The poll has produced the worst numbers for Mr Morrison since he assumed the leadership in August 2018 and has put him on par with Bill Shorten at his most unpopular.

    They also show Labor leader Anthony Albanese moving ahead of Mr Morrison as the preferred prime minster.

    The Newspoll comes as Mr Morrison on Sunday conceded he could have done things better in his response to the crisis and confirmation that he would pursue a royal commission into the ongoing fire disaster that has sparked fierce debate over climate change and the management of fire prevention strategies at a state and territory level.

    Fears that the issue had severely damaged the government will be tempered.

    While the Coalition’s primary vote dropped two points on the last poll to 40 per cent, it remains on par with levels recorded in early November and is higher than the Coalition’s average for the past three years prior to the election.

    However, a surge in popular support for Labor — rising from a low of 33 per cent to 36 per cent in the latest poll — has the Coalition now trailing for the first time since the election, with a six-point turnaround in the two-party-preferred split to put Labor ahead 51-49.

    The poll showed Mr Morrison’s approval rating fell eight points from 45 per cent to 37 per cent while those dissatisfied rose 11 points from 48 per cent to 59 per cent. The significant shift has delivered the Prime Minister a net negative rating of minus 22.

    Mr Albanese’s approval ratings rose from 40 per cent to 46 per cent, with those unhappy with his performance during the bushfire crisis falling from 41 per cent to 37 per cent, giving him a net positive ratings of plus nine.

    Voters have also marked down Mr Morrison in the head-to-head popularity contest, with Mr Albanese now leading Mr Morrison as the preferred prime minister — 43 per cent to 39 per cent.

    It shows a nine-point fall for the Liberal leader since the last poll conducted in early December before Mr Morrison went on holiday, and a nine-point improvement for Mr Albanese.

    There was little change for the other minor parties, with the Greens improving a point to 12 per cent, One Nation falling a point to 4 per cent and other minor parties dropping a point to 8 per cent.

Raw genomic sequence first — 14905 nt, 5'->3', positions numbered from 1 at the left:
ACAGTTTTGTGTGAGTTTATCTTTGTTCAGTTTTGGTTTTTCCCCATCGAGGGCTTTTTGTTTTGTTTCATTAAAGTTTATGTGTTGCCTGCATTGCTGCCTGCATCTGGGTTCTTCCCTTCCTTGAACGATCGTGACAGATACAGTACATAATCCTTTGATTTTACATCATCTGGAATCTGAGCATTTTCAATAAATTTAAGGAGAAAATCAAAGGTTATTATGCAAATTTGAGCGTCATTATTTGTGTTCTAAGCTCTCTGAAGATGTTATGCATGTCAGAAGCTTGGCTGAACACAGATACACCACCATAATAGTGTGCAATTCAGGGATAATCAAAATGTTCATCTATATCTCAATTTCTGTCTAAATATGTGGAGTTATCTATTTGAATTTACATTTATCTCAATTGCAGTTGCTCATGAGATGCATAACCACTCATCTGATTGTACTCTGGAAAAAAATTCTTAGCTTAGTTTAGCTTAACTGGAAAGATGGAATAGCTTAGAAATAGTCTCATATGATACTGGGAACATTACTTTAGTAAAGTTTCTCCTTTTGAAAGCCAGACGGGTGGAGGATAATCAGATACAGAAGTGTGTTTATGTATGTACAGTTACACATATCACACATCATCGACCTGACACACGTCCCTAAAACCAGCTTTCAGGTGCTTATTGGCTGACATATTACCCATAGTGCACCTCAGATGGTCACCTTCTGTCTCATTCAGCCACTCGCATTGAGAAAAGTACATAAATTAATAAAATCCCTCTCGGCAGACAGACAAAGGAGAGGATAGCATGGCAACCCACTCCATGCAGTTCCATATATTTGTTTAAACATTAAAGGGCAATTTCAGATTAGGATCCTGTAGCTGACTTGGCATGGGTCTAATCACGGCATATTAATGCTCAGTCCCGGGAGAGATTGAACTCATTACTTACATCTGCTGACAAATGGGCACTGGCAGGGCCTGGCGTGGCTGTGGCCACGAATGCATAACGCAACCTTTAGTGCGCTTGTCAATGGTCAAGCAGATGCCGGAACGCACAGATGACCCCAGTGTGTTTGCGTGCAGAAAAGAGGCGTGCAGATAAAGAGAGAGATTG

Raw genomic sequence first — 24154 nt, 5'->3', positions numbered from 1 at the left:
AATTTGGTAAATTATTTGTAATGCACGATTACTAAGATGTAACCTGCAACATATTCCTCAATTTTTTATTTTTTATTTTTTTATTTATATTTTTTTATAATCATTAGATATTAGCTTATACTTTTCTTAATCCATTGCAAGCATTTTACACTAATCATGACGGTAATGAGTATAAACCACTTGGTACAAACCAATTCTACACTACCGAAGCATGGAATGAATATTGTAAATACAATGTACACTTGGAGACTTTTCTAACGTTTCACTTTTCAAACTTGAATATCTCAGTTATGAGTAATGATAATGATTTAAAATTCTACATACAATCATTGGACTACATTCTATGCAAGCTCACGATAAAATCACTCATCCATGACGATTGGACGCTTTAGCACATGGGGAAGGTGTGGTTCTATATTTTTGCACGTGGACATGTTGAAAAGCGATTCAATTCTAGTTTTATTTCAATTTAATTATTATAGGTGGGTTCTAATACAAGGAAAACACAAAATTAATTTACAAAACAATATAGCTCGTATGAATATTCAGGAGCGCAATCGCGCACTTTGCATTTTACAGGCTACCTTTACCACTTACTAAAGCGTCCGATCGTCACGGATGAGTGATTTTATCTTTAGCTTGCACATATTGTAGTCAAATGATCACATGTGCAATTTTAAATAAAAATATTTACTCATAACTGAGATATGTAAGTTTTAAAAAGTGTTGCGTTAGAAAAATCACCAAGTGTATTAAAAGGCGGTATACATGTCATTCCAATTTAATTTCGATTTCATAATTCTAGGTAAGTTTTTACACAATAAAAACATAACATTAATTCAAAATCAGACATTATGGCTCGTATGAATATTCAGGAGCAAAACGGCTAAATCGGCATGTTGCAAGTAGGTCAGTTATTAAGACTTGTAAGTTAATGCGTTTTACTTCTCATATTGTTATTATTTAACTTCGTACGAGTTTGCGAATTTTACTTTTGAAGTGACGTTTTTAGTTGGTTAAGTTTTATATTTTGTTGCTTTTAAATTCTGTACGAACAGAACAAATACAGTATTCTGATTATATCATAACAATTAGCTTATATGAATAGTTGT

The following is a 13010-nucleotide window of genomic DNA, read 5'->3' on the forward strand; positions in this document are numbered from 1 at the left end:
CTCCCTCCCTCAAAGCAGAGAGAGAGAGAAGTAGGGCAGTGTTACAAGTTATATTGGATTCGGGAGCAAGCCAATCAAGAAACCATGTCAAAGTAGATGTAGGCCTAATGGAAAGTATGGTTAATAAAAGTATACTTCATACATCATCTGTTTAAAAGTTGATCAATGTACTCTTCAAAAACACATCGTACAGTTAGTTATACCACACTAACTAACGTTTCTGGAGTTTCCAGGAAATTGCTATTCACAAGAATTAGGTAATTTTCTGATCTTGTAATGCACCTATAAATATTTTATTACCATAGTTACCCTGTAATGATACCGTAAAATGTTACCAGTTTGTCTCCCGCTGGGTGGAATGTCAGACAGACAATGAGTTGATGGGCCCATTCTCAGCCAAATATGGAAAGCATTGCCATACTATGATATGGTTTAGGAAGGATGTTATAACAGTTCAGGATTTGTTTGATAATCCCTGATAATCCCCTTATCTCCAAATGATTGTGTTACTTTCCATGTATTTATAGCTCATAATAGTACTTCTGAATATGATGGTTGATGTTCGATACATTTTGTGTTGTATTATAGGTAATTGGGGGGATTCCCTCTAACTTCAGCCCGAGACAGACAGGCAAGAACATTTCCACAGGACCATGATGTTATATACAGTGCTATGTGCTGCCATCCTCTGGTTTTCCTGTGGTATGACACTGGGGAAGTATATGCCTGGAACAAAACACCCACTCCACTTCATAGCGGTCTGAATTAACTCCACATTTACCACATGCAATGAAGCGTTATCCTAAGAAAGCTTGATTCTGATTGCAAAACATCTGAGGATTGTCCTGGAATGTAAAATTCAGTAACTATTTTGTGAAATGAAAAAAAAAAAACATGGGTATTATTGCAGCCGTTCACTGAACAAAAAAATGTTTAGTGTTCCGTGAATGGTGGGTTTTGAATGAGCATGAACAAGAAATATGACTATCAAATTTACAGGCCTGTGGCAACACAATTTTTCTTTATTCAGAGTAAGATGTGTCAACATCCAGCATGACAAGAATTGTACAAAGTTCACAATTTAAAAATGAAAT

12. To be honest, the Libs will take this as being at the lower end of expectations.

    Honeymoon Scott has definitely taken a scrape.

  13. Come on David Speers (ABC News), the Coalition don’t want to protect coal jobs or cheap coal power (WTF?), they want to protect coal profits, coal donations and their own jobs.

  14. I must admit, Lars, I was taken by Murdoch’s pics with Ms. Hall. What she seems in him belies me though love takes many forms. I was in love once, maybe twice…

  15. Blog watch 12/1/2020 10.17pm
    does demographic collapse matter?
    My previous post asked whether demographic collapse can be avoided. Perhaps an even more vital question is whether it actually matters. Is demographic collapse necessarily a bad thing?
    Big difference to population is growing, we are ruined. You look at the birth rate statistics, basically, yes demographic collapse it is.
    PETER SAINSBURY. Sunday environmental round up, 12 January 2020
    The dismal failure of the Madrid COP meeting in December starts the round up for 2020, and no one should be surprised by Australia’s disgraceful performance in Madrid when they see the government’s latest greenhouse gas emission projections to 2030. In better news, the highest court in the Netherlands has required the government to reduce greenhouse gas emissions by 25%. Nothing about the fires themselves, just a couple of observations about reactions to them.
    Well somebody gets it. Australia’s disgrace is on the demand side, we elected a Liberal government to get that.
    Stacey’s feminism
    And that’s where feminism is at. There is an assumption, a remarkable assumption, that men in the past pursued their collective self-interests at the expense of women. So that it can now be justified as “equality” if the reverse is true and we have a society in which both sexes pursue the material self-interests of women.
    Not a topic that rocks my boat, but we are all different.
    A climate disaster levy might just be a good idea
    Edward Treloar THE AUSTRALIA INSTITUTE recently launched a full-page advertisement in the Sydney Morning Herald, again calling for a climate disaster levy. The levy could charge $1 per tonne of embodied carbon dioxide emissions (CO2) from coal, oil and gas mined in Australia or other heavy polluters.
    Rejecting the emptiness of hell
    CAPITALISM WAS BORN out of the worldview of an empire and its state religion which claimed that a few were saved, and most were damned to burn eternally. Less than 400 years after Jesus Christ’s birth, the words and deeds of this Jewish carpenter from Palestine were converted into the official religion of a powerful empire.
    The rising support for Julian Assange